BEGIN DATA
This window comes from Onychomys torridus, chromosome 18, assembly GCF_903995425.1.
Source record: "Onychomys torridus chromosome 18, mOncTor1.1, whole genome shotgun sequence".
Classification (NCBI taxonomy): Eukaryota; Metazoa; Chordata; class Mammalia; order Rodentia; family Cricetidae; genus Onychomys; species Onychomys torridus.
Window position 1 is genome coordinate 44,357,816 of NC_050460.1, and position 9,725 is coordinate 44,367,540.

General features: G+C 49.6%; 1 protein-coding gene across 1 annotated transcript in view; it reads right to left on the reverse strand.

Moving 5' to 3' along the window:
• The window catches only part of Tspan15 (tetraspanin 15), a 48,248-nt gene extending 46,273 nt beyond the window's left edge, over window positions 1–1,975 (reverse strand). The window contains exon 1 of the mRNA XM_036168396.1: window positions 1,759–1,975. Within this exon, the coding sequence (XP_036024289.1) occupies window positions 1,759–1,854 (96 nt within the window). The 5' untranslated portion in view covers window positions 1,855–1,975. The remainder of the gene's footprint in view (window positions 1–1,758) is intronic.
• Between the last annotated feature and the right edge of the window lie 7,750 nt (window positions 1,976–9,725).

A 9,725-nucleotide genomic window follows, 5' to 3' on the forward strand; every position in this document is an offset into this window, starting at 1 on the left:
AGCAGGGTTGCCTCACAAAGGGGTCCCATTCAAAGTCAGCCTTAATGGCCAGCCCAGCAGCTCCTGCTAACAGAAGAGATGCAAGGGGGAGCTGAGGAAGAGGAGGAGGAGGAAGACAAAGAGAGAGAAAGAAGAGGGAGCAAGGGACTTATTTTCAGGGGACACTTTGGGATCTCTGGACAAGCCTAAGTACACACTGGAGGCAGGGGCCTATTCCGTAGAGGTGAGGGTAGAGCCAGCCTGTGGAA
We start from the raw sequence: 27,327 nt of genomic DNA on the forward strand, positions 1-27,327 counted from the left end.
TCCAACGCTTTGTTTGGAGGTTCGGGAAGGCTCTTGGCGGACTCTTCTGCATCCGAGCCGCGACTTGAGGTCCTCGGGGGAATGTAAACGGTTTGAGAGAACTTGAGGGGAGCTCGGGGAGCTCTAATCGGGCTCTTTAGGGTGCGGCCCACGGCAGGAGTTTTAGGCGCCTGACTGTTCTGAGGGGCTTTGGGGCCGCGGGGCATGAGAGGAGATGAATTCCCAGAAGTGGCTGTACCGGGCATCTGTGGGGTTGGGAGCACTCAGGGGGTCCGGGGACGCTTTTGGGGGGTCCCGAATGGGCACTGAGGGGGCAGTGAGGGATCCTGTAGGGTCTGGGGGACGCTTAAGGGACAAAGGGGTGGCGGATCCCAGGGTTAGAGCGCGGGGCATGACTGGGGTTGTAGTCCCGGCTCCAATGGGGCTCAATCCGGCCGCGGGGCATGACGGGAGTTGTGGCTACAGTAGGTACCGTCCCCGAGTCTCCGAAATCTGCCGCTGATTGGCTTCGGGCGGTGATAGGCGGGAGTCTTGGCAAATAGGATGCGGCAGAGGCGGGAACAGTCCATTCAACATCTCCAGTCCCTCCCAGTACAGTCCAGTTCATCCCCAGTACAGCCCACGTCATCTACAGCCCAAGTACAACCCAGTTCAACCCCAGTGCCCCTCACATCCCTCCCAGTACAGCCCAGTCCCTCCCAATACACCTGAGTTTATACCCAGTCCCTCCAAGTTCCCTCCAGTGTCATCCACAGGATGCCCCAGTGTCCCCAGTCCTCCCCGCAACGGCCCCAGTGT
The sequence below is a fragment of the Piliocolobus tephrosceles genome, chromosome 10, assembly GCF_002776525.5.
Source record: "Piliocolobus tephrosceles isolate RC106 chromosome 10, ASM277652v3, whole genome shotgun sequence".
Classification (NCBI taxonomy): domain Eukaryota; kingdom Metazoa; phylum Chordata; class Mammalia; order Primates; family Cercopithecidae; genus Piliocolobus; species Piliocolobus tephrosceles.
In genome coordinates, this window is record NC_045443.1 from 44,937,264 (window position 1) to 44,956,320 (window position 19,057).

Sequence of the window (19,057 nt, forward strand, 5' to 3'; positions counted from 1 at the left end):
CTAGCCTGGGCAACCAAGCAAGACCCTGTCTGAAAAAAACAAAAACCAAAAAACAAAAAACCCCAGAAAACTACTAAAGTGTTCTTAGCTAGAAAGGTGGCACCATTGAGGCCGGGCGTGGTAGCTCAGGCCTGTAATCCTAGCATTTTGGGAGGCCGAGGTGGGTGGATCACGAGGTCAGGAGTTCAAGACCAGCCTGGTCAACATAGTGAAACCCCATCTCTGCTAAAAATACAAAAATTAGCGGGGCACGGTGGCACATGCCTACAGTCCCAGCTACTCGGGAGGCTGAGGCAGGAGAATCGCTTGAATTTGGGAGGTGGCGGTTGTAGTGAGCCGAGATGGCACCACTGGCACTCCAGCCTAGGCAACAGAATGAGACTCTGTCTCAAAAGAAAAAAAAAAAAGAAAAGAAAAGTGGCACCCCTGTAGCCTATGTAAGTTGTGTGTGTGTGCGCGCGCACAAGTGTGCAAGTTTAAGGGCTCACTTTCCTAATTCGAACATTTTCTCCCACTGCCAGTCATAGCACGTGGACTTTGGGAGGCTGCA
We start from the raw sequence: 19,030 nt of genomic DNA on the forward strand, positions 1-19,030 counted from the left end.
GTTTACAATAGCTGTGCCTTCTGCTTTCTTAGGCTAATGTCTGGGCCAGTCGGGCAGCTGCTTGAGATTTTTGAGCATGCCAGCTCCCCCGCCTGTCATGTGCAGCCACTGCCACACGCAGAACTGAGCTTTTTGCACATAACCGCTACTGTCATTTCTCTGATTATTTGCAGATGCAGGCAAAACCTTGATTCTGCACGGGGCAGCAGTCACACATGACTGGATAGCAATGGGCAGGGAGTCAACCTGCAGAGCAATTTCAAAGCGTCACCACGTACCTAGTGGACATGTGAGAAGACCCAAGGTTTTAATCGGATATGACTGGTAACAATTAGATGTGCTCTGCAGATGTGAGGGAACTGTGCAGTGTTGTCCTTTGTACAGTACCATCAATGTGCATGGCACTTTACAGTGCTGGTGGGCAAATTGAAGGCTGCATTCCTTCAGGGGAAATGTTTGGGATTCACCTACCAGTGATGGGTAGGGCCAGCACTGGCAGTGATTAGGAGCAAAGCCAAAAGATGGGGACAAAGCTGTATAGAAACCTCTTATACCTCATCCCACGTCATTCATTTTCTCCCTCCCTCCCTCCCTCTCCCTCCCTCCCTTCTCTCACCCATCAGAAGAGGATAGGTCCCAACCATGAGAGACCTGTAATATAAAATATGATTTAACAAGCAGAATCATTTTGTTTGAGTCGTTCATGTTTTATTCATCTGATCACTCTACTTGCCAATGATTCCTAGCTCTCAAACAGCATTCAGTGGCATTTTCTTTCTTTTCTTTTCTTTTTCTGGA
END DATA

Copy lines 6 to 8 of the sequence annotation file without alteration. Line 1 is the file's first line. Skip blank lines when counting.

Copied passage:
Moving 5' to 3' along the window:
• The window catches only part of Tspan15 (tetraspanin 15), a 48,248-nt gene extending 46,273 nt beyond the window's left edge, over window positions 1–1,975 (reverse strand). The window contains exon 1 of the mRNA XM_036168396.1: window positions 1,759–1,975. Within this exon, the coding sequence (XP_036024289.1) occupies window positions 1,759–1,854 (96 nt within the window). The 5' untranslated portion in view covers window positions 1,855–1,975. The remainder of the gene's footprint in view (window positions 1–1,758) is intronic.
• Between the last annotated feature and the right edge of the window lie 7,750 nt (window positions 1,976–9,725).